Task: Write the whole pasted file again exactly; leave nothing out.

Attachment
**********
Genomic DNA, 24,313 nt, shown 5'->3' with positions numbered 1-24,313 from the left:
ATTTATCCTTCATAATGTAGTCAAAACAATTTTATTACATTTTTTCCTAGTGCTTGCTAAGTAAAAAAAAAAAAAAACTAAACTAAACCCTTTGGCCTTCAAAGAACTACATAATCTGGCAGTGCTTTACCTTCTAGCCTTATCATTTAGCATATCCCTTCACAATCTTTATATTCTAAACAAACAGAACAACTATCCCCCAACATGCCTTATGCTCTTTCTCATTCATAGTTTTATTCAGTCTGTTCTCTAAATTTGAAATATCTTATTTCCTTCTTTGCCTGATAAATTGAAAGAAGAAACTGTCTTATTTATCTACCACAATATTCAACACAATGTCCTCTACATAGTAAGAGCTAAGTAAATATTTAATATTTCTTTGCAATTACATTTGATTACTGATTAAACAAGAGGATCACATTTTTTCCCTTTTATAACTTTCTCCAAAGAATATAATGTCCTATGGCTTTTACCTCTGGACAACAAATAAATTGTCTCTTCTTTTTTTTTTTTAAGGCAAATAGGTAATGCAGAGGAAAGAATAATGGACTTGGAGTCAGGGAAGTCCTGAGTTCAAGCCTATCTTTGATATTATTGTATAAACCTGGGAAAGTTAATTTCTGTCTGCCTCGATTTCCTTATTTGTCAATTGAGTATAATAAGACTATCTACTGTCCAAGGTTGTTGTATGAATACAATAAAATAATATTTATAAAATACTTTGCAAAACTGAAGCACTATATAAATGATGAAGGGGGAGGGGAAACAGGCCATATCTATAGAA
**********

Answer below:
Genomic DNA, 24,313 nt, shown 5'->3' with positions numbered 1-24,313 from the left:
ATTTATCCTTCATAATGTAGTCAAAACAATTTTATTACATTTTTTCCTAGTGCTTGCTAAGTAAAAAAAAAAAAAAACTAAACTAAACCCTTTGGCCTTCAAAGAACTACATAATCTGGCAGTGCTTTACCTTCTAGCCTTATCATTTAGCATATCCCTTCACAATCTTTATATTCTAAACAAACAGAACAACTATCCCCCAACATGCCTTATGCTCTTTCTCATTCATAGTTTTATTCAGTCTGTTCTCTAAATTTGAAATATCTTATTTCCTTCTTTGCCTGATAAATTGAAAGAAGAAACTGTCTTATTTATCTACCACAATATTCAACACAATGTCCTCTACATAGTAAGAGCTAAGTAAATATTTAATATTTCTTTGCAATTACATTTGATTACTGATTAAACAAGAGGATCACATTTTTTCCCTTTTATAACTTTCTCCAAAGAATATAATGTCCTATGGCTTTTACCTCTGGACAACAAATAAATTGTCTCTTCTTTTTTTTTTTTAAGGCAAATAGGTAATGCAGAGGAAAGAATAATGGACTTGGAGTCAGGGAAGTCCTGAGTTCAAGCCTATCTTTGATATTATTGTATAAACCTGGGAAAGTTAATTTCTGTCTGCCTCGATTTCCTTATTTGTCAATTGAGTATAATAAGACTATCTACTGTCCAAGGTTGTTGTATGAATACAATAAAATAATATTTATAAAATACTTTGCAAAACTGAAGCACTATATAAATGATGAAGGGGGAGGGGAAACAGGCCATATCTATAGAA